This whole question of Library 2.0 is a fascinating one and not one that can easily be covered in one post! I see the two main directions for public libraries as being libraries in a virtual environment and libraries building communities. Both of these converge and have as their key component social networking and user participation. I agree that we certainly need to get away from the "just in case" collection and the "come to us model" of libraries as they are traditionally perceived - except that there are other definitions of what these mean. The 'just in case" collection might be a combination of virtual and physical as may the "come to us" model. I can participate and form social networks at home with my computer, as much as in the library or in a face to face forum. I can come to the library virtually and I can search and find all sorts of "just in case" stuff out there from my computer at home.
But I am not sure that I agree with the issue about getting away from user education. I know this article was talking from an academic library point of view, so maybe it is different there. In public libraries, it is the Web 2.0 tools to say nothing of basic computer skills that people are thronging to the library to learn from us. I am thinking in particular of our hugely popular Computer Savvy Seniors program, a peer based one on one training program in computer skills for older adults, and our computer classes for older Chinese. Both of these are overwhelmingly successful, as has been our Click goes the library series which has been introducing the community to blogs, e-bay and other Web 2.0 tools.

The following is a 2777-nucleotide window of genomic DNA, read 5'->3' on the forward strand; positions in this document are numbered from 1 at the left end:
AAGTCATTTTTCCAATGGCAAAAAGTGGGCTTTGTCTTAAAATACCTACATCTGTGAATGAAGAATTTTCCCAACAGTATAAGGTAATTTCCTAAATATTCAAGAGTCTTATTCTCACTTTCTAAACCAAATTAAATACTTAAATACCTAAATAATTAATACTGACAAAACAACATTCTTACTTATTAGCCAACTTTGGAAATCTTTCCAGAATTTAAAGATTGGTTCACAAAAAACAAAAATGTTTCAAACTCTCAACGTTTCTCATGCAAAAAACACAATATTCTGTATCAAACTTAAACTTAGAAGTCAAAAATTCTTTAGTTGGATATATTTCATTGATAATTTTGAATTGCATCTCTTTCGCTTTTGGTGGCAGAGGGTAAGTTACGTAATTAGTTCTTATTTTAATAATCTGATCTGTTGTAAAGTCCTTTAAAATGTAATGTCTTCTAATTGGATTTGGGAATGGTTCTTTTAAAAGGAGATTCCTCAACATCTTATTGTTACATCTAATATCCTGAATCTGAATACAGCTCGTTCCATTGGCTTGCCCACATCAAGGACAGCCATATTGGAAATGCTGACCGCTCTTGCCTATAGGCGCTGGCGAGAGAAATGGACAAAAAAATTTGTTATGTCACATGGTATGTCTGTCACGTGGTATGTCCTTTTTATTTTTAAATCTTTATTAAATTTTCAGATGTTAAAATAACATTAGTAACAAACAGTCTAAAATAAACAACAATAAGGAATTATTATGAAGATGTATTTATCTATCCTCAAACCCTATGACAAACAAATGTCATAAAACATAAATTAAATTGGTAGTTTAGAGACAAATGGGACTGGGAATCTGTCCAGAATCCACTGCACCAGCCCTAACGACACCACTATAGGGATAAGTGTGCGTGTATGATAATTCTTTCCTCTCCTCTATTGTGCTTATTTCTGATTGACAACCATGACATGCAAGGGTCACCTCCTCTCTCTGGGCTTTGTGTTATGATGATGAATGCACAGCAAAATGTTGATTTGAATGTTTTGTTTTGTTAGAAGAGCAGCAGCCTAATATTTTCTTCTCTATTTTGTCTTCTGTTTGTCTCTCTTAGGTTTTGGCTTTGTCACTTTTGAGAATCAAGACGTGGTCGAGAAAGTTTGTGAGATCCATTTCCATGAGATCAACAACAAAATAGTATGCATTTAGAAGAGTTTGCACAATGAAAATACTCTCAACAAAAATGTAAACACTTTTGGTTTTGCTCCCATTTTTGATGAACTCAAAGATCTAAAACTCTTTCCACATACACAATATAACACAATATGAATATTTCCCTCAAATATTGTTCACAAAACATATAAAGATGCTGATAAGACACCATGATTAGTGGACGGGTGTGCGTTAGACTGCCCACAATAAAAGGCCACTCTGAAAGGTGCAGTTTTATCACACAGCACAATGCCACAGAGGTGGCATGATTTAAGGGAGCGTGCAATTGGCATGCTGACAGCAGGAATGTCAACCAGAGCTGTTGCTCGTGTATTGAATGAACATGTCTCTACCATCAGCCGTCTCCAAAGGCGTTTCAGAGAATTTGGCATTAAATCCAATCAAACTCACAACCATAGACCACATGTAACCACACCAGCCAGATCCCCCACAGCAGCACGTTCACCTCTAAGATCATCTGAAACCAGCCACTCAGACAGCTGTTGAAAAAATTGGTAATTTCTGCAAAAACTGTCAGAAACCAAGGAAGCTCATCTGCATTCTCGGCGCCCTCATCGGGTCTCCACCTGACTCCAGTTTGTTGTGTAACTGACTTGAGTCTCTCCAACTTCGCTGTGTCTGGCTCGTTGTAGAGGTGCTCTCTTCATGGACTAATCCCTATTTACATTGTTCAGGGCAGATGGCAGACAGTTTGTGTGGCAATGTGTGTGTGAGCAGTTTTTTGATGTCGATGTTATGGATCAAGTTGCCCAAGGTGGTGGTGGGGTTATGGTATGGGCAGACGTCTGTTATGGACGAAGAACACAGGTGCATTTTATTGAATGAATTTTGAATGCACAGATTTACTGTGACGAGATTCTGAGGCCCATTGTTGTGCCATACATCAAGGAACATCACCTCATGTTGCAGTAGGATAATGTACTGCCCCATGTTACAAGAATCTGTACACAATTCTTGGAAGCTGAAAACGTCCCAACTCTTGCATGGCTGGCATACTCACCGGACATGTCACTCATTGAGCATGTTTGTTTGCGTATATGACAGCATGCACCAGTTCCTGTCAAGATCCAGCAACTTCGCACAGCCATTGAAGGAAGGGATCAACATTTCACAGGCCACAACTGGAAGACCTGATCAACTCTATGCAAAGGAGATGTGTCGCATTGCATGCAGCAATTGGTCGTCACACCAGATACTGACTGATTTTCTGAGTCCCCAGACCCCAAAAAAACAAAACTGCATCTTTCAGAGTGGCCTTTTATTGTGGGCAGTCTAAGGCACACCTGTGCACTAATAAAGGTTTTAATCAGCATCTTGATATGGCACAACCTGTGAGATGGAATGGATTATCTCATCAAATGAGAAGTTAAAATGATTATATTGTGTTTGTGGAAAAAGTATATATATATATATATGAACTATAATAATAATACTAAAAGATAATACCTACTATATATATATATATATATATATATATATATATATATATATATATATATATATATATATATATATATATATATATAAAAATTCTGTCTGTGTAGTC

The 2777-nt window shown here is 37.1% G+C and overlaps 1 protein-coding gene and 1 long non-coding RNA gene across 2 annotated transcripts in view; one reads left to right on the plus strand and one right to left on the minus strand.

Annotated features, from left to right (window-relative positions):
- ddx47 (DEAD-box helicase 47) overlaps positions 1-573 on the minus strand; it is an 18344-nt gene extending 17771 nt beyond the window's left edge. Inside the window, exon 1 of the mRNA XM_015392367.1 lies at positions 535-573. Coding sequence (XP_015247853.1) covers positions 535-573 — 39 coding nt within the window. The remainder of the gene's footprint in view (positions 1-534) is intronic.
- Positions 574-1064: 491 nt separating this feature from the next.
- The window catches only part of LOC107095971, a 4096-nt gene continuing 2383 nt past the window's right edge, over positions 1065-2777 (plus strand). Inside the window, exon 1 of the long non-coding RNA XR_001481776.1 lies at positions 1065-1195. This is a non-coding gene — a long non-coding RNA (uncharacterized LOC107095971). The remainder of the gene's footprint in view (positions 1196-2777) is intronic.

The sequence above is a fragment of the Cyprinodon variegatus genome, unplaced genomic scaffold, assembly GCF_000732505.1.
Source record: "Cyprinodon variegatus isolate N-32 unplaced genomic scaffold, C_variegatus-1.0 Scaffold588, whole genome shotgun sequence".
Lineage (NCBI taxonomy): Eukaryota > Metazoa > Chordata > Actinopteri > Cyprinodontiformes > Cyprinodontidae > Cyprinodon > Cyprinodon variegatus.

We are atavars for the community and I don't see why we can't continue to be so. We want empowerment of users, we want user input into content creation, we want to participate, we want social networks, but we also want to help the marginalized and the dis-empowered and show them how to do all these things. We are there to help people meet their potential.